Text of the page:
The “Karlsruhe School of Elementary Particle and Astroparticle Physics: Science and Technology“ (KSETA) will be opened officially with an inauguration symposium on Friday, February 01, 2013, 14.00 hrs, on KIT Campus North. At this graduate school, physicists and engineers will work on projects in the field of elementary particle and astroparticle physics. During this symposium, KIT will hand over the Julius Wess Award to Dr. Peter Jenni and Dr. Michel della Negra as well as the honorary doctorate to Professor James W. Cronin. Representatives of the media are cordially invited.
KSETA offers doctoral students in physics and engineering excellent education and training for careers in science and industry. The graduate school that acquired funding in the second phase of the Excellence Initiative pursues an interdisciplinary approach extending from astronomy to astrophysics to elementary particle physics to cosmology. The doctoral students take part in international projects, such as the CMS particle detector at the Large Hadron Collider (LHC) of CERN in Geneva, the Pierre Auger Observatory for cosmic rays in Argentina, the Karlsruhe Tritium Neutrino Experiment KA-TRIN, the Alpha Magnetic Spectrometer (AMS) on the international space station ISS, or the French-German detector for dark matter EDELWEISS. KSETA represents an important component of the KIT Elementary Particle and Astroparticle Physics Center (KCETA).
KIT Vice President for Research and Information, Professor Detlef Löhe, will welcome the guests of the inauguration symposium that will be held in the English language. Then, the scientific spokesman of KSETA, Professor Johannes Blümer, will present the concept of the graduate school under the heading of “Quarks, Cosmos, and Technology”. This presentation will be followed by the 2012 Julius Wess Award ceremony for outstanding achievements in the field of elementary particle and astroparticle physics. The Julius Wess Award goes to the Swiss Dr. Peter Jenni, former spokesman of the ATLAS particle detector at CERN, and to the French Dr. Michel della Negra, first spokesman of the Compact Muon Solenoid (CMS) experiment at CERN. By granting this award, KSETA honors both experimental particle physicists for the discovery of a Higgs-like particle.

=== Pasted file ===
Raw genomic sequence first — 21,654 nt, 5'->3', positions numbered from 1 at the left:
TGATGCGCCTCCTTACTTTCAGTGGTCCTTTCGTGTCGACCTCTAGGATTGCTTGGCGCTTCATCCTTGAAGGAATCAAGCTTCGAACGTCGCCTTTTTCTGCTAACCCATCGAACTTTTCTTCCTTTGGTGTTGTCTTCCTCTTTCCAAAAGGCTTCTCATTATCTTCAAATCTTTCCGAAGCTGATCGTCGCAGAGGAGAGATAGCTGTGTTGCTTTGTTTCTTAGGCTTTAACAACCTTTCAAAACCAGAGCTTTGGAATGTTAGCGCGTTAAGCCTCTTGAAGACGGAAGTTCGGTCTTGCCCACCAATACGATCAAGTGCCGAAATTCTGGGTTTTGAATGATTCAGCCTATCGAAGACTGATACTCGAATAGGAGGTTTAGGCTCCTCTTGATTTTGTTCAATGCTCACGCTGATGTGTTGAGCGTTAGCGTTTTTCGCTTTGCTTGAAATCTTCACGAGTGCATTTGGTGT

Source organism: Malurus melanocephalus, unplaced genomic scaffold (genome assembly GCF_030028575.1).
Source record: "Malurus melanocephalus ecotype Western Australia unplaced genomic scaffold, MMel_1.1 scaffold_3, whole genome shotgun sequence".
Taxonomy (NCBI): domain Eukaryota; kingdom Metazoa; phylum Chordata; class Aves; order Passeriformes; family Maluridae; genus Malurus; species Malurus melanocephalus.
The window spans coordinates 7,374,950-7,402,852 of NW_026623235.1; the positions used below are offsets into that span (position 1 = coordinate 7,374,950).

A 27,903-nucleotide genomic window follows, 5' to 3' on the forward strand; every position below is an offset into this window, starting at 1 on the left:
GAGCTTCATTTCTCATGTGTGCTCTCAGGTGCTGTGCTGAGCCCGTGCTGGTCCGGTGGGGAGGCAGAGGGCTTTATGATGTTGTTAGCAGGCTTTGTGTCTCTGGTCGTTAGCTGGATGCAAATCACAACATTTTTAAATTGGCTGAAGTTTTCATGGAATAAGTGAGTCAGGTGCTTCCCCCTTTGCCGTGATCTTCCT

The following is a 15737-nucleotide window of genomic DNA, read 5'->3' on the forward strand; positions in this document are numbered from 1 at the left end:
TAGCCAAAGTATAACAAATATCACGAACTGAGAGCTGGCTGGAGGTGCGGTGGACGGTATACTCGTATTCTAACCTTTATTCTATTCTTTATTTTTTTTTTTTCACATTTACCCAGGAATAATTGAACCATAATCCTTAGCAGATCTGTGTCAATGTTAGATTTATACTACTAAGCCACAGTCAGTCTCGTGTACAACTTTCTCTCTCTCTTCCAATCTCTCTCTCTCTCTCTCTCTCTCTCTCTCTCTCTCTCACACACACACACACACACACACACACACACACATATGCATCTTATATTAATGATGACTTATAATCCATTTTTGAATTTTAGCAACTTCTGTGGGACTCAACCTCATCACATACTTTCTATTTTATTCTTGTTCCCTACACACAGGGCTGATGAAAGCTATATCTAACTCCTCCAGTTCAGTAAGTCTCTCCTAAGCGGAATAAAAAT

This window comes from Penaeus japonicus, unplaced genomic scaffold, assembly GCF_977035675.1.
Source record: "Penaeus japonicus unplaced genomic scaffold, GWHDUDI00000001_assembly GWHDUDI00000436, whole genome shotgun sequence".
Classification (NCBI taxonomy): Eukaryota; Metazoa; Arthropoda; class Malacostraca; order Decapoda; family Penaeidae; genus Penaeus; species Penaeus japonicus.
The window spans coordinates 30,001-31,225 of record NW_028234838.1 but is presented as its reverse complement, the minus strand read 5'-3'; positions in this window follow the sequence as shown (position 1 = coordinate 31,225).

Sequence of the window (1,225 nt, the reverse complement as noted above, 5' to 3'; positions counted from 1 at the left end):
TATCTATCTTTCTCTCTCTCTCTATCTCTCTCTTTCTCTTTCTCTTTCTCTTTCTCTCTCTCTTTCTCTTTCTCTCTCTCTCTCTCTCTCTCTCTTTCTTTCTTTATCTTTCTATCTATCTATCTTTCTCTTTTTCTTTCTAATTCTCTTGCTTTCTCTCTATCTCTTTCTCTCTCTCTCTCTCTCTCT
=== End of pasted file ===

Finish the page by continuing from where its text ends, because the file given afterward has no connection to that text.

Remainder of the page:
Another highlight of the symposium will be the conferral of the honorary doctorate on Professor James W. Cronin. In 1980, the US-American physicist received the Nobel Prize in physics for the discovery of violations of fundamental symmetry principles in the decay of neutral K-mesons. Presently, he is studying cosmic rays at the Pierre Auger Observatory, in which KIT is a major partner. The award ceremony will be followed by presentations of the persons honored.
The ssymposium will take place on Friday, February 01, 2013, 14.00 hrs, at the Center for Advanced Technological and Environmental Training (FTU) on KIT Campus North. At 10.00 hrs on the same day, KSETA will organize a colloquium on elementary particle and astroparticle physics. Professor Ulrich Nierste will make the introductory speech. Then, doctoral students of KSETA will present their projects.
Being “The Research University in the Helmholtz Association”, KIT creates and imparts knowledge for the society and the environment. It is the objective to make significant contributions to the global challenges in the fields of energy, mobility, and information. For this, about 9,800 employees cooperate in a broad range of disciplines in natural sciences, engineering sciences, economics, and the humanities and social sciences. KIT prepares its 22,300 students for responsible tasks in society, industry, and science by offering research-based study programs. Innovation efforts at KIT build a bridge between important scientific findings and their application for the benefit of society, economic prosperity, and the preservation of our natural basis of life. KIT is one of the German universities of excellence.